9. Massive sulphides  These are sulphur-rich ore that originates at “black smokers”.  These were first discovered in 1978 at the East Pacific Rise.  They are also located in comparatively shallow water (less than 2000 metres) and lie within the exclusive economic zones of nations near them which makes the possible mining more technologically and politically feasible.  Most occurrences are only a few metres in diameter and the amount of material present is negligible. Massive sulphides form at black smokers – hot springs on the sea floor with temperatures approaching 400 degrees Celsius. These vents discharge minerals from the Earth’s interior, forming chimneys that rise to several metres above the seabed.
  10. Production of massive sulphides  These occurrences of massive sulphides form at submarine plate boundaries, where an exchange of heat and elements occurs between rocks in the Earth’s crust and the ocean due to the interaction of volcanic activity with seawater.  Cold seawater penetrates through cracks in the sea floor down to depths of several kilometres.  Near heat sources such as magma chambers, the seawater is heated to temperatures exceeding 4000C.  Upon warming, the water rises rapidly again and is extruded back into the sea. These hydrothermal solutions transport metals dissolved from the rocks and magma, which are then deposited on the sea floor and accumulate in layers.  This is how the massive sulphides and the characteristic chimneys (“black smokers”) are produced.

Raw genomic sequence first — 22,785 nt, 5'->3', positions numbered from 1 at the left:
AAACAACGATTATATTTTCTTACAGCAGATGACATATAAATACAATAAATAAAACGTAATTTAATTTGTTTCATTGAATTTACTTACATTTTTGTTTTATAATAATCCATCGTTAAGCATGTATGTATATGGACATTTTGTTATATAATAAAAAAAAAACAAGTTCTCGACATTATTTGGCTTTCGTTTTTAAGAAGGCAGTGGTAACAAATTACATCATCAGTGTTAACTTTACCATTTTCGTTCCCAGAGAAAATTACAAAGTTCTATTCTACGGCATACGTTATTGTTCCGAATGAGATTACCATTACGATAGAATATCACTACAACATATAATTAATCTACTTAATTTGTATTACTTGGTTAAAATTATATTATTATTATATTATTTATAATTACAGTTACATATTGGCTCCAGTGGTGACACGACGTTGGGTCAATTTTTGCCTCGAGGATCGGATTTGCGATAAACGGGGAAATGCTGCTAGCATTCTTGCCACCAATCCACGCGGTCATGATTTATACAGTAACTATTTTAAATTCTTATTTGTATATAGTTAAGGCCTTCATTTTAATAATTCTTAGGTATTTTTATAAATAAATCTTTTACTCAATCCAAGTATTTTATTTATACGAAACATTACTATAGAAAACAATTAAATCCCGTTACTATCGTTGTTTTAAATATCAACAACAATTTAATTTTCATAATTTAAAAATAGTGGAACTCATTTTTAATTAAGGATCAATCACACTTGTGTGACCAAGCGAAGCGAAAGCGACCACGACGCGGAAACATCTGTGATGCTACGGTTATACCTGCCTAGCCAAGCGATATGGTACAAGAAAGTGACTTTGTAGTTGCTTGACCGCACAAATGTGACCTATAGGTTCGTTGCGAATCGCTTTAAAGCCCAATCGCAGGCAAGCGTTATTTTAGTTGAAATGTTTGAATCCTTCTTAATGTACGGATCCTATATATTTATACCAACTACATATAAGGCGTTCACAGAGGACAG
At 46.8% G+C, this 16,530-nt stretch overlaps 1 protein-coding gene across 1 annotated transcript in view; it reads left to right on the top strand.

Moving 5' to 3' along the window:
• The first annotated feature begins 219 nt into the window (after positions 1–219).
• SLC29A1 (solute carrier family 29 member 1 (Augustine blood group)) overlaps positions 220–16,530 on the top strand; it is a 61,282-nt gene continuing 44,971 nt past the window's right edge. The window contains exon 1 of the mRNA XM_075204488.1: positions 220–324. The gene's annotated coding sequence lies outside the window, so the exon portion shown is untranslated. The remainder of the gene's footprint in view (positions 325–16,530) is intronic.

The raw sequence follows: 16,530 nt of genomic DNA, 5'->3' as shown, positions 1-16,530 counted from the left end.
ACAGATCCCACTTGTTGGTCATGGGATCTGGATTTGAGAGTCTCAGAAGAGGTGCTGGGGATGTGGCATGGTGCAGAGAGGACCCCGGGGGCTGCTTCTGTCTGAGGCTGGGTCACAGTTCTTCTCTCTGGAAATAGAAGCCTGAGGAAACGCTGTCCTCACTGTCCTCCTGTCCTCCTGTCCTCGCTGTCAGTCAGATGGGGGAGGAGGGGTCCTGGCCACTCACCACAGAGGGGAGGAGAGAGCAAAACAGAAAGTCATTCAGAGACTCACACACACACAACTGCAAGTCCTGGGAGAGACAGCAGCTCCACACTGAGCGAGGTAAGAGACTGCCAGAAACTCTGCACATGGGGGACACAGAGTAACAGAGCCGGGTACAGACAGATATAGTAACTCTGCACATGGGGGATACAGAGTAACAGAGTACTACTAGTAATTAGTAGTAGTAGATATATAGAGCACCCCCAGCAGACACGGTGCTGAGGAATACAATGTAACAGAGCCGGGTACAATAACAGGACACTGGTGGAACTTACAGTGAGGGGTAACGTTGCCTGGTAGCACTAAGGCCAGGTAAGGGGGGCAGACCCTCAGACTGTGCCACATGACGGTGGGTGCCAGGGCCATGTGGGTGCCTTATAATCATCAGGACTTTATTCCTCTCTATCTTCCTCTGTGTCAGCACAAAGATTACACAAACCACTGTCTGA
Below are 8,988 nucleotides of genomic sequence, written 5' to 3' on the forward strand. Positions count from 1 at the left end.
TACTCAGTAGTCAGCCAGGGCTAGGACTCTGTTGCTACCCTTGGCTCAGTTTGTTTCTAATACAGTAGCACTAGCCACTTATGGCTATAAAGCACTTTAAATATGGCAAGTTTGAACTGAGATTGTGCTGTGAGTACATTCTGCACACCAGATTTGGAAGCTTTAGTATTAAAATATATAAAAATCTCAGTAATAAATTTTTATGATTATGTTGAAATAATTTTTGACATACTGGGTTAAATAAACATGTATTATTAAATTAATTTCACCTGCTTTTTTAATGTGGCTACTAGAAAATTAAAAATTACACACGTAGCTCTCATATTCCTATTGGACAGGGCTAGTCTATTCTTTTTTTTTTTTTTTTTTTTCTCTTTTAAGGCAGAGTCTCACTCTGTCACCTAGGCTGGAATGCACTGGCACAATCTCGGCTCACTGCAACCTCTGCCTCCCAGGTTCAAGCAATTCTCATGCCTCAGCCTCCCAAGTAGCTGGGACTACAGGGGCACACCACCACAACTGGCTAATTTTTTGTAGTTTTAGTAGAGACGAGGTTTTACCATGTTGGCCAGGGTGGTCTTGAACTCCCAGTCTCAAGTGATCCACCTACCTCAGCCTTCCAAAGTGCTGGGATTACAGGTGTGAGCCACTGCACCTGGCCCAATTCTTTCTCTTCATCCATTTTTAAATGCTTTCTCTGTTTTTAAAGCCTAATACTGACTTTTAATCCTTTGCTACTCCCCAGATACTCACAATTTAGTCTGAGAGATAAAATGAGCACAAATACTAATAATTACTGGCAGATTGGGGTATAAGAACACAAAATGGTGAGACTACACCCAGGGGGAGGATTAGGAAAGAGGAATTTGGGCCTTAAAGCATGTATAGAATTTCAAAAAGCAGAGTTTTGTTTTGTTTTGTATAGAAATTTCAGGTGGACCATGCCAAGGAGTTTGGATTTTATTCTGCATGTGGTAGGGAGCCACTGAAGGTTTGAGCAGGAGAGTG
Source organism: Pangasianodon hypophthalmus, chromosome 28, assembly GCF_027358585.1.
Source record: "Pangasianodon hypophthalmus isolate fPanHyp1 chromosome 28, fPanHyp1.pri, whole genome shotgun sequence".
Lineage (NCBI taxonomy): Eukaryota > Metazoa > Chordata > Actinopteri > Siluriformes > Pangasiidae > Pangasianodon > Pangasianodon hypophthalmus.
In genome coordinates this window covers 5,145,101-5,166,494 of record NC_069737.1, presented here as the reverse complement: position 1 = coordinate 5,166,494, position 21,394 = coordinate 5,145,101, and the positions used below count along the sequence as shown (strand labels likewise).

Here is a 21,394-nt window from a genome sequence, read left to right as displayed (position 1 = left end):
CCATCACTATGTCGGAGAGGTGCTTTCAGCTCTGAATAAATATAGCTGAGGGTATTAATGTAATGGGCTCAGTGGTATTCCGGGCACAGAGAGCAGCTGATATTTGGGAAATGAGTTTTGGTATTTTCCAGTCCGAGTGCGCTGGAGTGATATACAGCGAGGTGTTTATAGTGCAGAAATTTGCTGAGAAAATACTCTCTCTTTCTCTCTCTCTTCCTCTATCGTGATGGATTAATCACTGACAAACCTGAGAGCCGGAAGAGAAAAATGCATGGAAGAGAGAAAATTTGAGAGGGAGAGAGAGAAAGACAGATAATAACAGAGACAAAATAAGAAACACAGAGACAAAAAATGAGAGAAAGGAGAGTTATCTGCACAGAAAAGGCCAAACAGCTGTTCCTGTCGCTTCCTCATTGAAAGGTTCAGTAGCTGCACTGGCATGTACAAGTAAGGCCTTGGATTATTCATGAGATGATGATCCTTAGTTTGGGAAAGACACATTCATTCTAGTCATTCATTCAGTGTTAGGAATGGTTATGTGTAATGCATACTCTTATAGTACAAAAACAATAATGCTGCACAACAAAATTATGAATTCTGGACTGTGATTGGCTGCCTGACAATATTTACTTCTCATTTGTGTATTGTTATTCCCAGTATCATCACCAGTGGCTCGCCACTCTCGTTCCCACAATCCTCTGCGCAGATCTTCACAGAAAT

11. Other marine minerals found in seabed  Gabbro  Peridotite  Basalt  Olivine  Serpentine